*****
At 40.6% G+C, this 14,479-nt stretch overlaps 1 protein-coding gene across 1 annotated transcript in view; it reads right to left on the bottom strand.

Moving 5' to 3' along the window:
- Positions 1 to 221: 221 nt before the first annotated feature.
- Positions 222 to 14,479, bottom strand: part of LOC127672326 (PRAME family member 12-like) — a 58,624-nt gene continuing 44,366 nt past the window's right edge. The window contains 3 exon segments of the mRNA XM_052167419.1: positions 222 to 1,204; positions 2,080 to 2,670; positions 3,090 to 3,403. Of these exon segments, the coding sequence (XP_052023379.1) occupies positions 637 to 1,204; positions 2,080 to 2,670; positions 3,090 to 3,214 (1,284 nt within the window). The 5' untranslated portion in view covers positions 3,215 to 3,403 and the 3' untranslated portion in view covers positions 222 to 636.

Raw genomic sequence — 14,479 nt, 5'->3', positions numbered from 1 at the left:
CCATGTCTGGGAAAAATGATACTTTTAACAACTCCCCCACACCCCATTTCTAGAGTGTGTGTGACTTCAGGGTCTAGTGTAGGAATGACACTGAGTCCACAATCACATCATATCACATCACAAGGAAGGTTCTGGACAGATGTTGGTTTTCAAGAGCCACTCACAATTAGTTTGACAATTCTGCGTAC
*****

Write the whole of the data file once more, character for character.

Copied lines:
At 40.6% G+C, this 14,479-nt stretch overlaps 1 protein-coding gene across 1 annotated transcript in view; it reads right to left on the bottom strand.

Moving 5' to 3' along the window:
- Positions 1 to 221: 221 nt before the first annotated feature.
- Positions 222 to 14,479, bottom strand: part of LOC127672326 (PRAME family member 12-like) — a 58,624-nt gene continuing 44,366 nt past the window's right edge. The window contains 3 exon segments of the mRNA XM_052167419.1: positions 222 to 1,204; positions 2,080 to 2,670; positions 3,090 to 3,403. Of these exon segments, the coding sequence (XP_052023379.1) occupies positions 637 to 1,204; positions 2,080 to 2,670; positions 3,090 to 3,214 (1,284 nt within the window). The 5' untranslated portion in view covers positions 3,215 to 3,403 and the 3' untranslated portion in view covers positions 222 to 636.

Raw genomic sequence — 14,479 nt, 5'->3', positions numbered from 1 at the left:
CCATGTCTGGGAAAAATGATACTTTTAACAACTCCCCCACACCCCATTTCTAGAGTGTGTGTGACTTCAGGGTCTAGTGTAGGAATGACACTGAGTCCACAATCACATCATATCACATCACAAGGAAGGTTCTGGACAGATGTTGGTTTTCAAGAGCCACTCACAATTAGTTTGACAATTCTGCGTAC